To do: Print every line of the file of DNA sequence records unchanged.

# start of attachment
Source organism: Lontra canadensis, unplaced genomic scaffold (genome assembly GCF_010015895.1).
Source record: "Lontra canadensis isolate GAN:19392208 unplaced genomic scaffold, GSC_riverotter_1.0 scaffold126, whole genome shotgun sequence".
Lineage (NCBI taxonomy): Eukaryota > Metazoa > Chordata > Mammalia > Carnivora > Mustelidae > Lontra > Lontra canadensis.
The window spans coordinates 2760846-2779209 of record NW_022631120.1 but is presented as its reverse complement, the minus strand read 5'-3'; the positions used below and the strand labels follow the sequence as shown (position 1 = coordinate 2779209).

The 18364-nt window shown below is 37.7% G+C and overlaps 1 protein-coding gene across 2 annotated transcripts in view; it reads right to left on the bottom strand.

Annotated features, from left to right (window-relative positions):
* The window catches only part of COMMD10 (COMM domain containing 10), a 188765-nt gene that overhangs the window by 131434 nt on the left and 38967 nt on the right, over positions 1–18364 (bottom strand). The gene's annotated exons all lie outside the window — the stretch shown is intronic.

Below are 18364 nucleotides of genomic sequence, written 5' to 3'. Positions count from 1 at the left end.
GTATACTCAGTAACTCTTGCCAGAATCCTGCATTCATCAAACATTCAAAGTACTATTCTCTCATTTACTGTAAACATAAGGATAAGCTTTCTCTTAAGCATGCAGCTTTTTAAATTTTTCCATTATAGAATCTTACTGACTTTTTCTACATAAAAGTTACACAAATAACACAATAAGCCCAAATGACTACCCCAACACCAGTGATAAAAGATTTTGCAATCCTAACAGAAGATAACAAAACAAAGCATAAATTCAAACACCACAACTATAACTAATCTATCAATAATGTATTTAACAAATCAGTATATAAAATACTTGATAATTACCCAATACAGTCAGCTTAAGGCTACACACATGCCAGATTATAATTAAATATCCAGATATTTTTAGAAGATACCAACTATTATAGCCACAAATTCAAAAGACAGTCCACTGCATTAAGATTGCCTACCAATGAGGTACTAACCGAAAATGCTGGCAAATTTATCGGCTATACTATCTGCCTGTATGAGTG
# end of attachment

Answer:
Source organism: Lontra canadensis, unplaced genomic scaffold (genome assembly GCF_010015895.1).
Source record: "Lontra canadensis isolate GAN:19392208 unplaced genomic scaffold, GSC_riverotter_1.0 scaffold126, whole genome shotgun sequence".
Lineage (NCBI taxonomy): Eukaryota > Metazoa > Chordata > Mammalia > Carnivora > Mustelidae > Lontra > Lontra canadensis.
The window spans coordinates 2760846-2779209 of record NW_022631120.1 but is presented as its reverse complement, the minus strand read 5'-3'; the positions used below and the strand labels follow the sequence as shown (position 1 = coordinate 2779209).

The 18364-nt window shown below is 37.7% G+C and overlaps 1 protein-coding gene across 2 annotated transcripts in view; it reads right to left on the bottom strand.

Annotated features, from left to right (window-relative positions):
* The window catches only part of COMMD10 (COMM domain containing 10), a 188765-nt gene that overhangs the window by 131434 nt on the left and 38967 nt on the right, over positions 1–18364 (bottom strand). The gene's annotated exons all lie outside the window — the stretch shown is intronic.

Below are 18364 nucleotides of genomic sequence, written 5' to 3'. Positions count from 1 at the left end.
GTATACTCAGTAACTCTTGCCAGAATCCTGCATTCATCAAACATTCAAAGTACTATTCTCTCATTTACTGTAAACATAAGGATAAGCTTTCTCTTAAGCATGCAGCTTTTTAAATTTTTCCATTATAGAATCTTACTGACTTTTTCTACATAAAAGTTACACAAATAACACAATAAGCCCAAATGACTACCCCAACACCAGTGATAAAAGATTTTGCAATCCTAACAGAAGATAACAAAACAAAGCATAAATTCAAACACCACAACTATAACTAATCTATCAATAATGTATTTAACAAATCAGTATATAAAATACTTGATAATTACCCAATACAGTCAGCTTAAGGCTACACACATGCCAGATTATAATTAAATATCCAGATATTTTTAGAAGATACCAACTATTATAGCCACAAATTCAAAAGACAGTCCACTGCATTAAGATTGCCTACCAATGAGGTACTAACCGAAAATGCTGGCAAATTTATCGGCTATACTATCTGCCTGTATGAGTG